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How to Get Real Waveguide Mode Data Into Zemax

Zemax now supports the input of mode field data from Optiwave's OptiBPM and OptiFiber codes. This makes it easy to improve the accuracy of fiber and waveguide coupler designs using Physical Optics in Zemax, by providing more accurate input data. This article gives several examples.

Mark Nicholson
Fiber Coupling


ZDC thanks Steve Dods of OptiWave Corporation for supplying the SMF-28 fiber simulation data used in this article.

In the article How to Model Coupling Between Single-Mode Fibers SMF-28 single mode fiber is modeled using data from the manufacturer's datasheet. The only data provided on the optical radiation produced at 1.31 is the mode field diameter, which is stated to be 9.2 ± 0.4 µm.

As a result, the fiber mode of both launch and receiver fibers was entered as a Gaussian (TEM0,0) mode of waist 4.6µ. The resulting fiber coupling calculation agrees well with experimental measurement.

However, Zemax can now import directly the modal fields computed by OptiWave Corporation's OptiBPM and OptiFiber codes. These codes are specialized integrated-optics codes which produce field distributions for optical fiber or waveguides integrated on a substrate, including channel waveguides, rib or ridge waveguides, buried waveguides or waveguides from a diffused process. This allows fields computed by these specialized codes to be propagated through bulk optical systems in Zemax. OptiBPM and OptiFiber can both read the .zbf files produced by Zemax, so that the results of a physical optics propagation through an optical system can be used as the input to one of their waveguide models.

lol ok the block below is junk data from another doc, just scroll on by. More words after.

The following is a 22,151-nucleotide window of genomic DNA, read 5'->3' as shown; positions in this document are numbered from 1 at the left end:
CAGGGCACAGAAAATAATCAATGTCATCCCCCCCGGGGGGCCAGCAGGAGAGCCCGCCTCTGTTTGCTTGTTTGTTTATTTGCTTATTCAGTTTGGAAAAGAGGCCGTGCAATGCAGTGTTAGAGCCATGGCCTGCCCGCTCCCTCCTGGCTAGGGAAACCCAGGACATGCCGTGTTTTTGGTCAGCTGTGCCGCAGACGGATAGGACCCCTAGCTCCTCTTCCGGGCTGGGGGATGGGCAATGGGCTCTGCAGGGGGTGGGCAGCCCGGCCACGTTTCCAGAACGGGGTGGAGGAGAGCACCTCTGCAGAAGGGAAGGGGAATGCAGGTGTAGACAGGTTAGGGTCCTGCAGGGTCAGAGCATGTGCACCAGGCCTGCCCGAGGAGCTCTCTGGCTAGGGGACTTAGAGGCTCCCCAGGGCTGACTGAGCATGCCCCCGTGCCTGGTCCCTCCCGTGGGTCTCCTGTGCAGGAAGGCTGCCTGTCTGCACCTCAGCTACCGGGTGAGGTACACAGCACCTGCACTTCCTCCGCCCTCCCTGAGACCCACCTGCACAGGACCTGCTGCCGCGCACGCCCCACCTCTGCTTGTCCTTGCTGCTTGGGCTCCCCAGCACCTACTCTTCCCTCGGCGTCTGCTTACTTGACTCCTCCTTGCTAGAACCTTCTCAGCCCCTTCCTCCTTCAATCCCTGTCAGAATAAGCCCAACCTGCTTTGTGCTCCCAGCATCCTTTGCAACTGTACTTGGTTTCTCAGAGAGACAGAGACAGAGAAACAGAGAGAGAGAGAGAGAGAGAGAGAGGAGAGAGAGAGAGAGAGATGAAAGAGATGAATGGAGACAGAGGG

In this article we will compare the OptiBPM simulation of SMF-28 fiber to the manufacturer's datasheet.

Importing the OptiBPM field distribution

OptiBPM and OptiFiber share a file format *.f3d which is proprietary to Optiwave Corporation. Zemax can read this data via Tools...Miscellaneous...Convert File Format.

The file conversion utility

The details are described in the manual, but note the following points:
  • ZBF files have a number of pixels in x and y which must be a power of 2: the .f3d files do not. Zemax will therefore zero-pad the .f3d data to make it equal the nearest larger power of 2
  • .f3d files do not contain the wavelength of the data, which must therefore be entered separately
  • The .f3d E-field phase data is referenced to a local plane. Zemax will fit a Gaussian beam to the E-field data to estimate the pilot beam properties required for subsequent propagation in Zemax, and store this data in the ZBF file.

The zip file at the end of this article contains two OptiBPM simulations of SMF-28. One is measured with no tilt,and the other contains a 2 degree tilt that represents a cleaved fiber end. The untilted beam can be converted and then read into Zemax like so:

Inputing this beam and analyzing it with the POPD operand shows the following:

  • effective width in x: 4.492 microns
  • M2 in x: 1.022
  • effective width in y: 4.479 microns
  • M2 in y: 1.021

The modal field as computed by OptiBPM is therefore very slightly asymmetric, and very slightly non-Gaussian (the M2 parameter = 1 for any pure TEMx,y mode). The simulation is certainly within the specification of a modal field diameter of 9.2 ± 0.4 µm.

The real use of this capability is when the input file is not a good Gaussian, of course. The second file contains a tilt, and analysis with POPD shows:

  • effective width in x: 6.64 microns
  • M2 in x: 1.3
  • effective width in y: 6.59 microns
  • M2 in y: 1.3